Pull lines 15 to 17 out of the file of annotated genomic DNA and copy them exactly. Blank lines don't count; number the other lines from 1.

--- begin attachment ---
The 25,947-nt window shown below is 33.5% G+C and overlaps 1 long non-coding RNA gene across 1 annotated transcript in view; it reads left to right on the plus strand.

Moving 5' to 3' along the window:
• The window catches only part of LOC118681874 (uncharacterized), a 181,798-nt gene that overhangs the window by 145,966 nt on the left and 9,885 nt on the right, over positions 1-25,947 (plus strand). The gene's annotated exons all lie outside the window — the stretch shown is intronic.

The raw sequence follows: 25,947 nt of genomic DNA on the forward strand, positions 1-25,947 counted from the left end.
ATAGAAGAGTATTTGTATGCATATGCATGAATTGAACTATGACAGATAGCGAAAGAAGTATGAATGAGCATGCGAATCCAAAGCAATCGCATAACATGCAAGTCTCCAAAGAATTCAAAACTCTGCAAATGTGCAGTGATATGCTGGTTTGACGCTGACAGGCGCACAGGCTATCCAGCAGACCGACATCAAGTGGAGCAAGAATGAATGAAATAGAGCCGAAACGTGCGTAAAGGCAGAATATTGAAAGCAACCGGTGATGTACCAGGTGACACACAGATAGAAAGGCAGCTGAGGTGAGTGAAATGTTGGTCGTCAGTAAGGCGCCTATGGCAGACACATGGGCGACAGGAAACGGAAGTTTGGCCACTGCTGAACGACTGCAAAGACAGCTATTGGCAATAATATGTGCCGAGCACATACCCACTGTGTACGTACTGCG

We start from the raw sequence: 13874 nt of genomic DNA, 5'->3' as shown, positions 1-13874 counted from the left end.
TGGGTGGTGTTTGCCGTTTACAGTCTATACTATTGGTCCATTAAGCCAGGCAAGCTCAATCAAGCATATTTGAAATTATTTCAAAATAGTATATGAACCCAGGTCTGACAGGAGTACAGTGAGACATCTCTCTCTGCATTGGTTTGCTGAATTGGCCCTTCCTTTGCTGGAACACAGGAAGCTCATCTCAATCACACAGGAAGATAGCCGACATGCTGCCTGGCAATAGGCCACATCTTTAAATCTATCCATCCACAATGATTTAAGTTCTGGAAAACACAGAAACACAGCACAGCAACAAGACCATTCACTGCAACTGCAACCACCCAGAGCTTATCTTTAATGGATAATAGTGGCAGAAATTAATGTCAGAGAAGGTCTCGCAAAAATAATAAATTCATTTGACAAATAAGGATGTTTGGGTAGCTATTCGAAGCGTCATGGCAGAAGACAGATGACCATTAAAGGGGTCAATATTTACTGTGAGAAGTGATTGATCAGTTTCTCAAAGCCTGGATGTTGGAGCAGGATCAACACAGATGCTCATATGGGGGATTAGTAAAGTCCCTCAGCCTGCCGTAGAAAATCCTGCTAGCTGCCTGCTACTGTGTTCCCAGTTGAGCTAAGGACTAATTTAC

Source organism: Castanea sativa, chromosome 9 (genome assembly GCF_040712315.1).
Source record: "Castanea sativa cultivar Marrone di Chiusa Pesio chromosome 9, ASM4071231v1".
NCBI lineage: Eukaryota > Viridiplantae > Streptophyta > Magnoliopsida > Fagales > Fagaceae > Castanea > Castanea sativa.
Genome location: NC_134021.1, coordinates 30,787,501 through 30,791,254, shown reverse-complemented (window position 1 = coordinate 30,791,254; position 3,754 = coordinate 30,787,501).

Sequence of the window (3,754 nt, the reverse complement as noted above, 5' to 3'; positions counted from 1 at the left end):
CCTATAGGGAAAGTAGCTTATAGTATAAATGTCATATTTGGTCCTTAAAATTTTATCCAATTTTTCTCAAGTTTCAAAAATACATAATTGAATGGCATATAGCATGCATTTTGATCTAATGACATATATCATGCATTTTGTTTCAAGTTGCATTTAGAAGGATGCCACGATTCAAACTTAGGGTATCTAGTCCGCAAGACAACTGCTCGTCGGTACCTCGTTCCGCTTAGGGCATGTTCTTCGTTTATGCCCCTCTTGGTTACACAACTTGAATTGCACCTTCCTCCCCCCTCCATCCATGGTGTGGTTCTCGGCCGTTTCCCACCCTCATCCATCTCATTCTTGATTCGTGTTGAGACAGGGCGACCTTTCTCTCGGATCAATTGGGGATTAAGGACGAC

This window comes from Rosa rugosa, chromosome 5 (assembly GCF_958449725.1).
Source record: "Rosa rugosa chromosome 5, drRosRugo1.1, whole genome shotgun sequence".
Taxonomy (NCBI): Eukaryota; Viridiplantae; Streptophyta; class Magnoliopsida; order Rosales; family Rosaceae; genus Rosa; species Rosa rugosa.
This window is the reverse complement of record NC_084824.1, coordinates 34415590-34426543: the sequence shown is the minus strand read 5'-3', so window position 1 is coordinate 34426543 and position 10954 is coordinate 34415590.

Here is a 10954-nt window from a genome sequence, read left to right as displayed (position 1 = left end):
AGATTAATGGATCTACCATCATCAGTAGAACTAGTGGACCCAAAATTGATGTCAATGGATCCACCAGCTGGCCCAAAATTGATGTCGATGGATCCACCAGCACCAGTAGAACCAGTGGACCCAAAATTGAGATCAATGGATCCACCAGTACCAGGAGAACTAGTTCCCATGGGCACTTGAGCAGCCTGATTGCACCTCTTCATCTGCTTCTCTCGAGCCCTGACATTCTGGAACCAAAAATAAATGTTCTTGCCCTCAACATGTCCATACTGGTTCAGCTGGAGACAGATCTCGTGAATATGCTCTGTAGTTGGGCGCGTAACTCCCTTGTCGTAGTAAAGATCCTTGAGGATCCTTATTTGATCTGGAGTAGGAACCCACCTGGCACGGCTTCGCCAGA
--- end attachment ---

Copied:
Source record: "Rosa rugosa chromosome 5, drRosRugo1.1, whole genome shotgun sequence".
Taxonomy (NCBI): Eukaryota; Viridiplantae; Streptophyta; class Magnoliopsida; order Rosales; family Rosaceae; genus Rosa; species Rosa rugosa.
This window is the reverse complement of record NC_084824.1, coordinates 34415590-34426543: the sequence shown is the minus strand read 5'-3', so window position 1 is coordinate 34426543 and position 10954 is coordinate 34415590.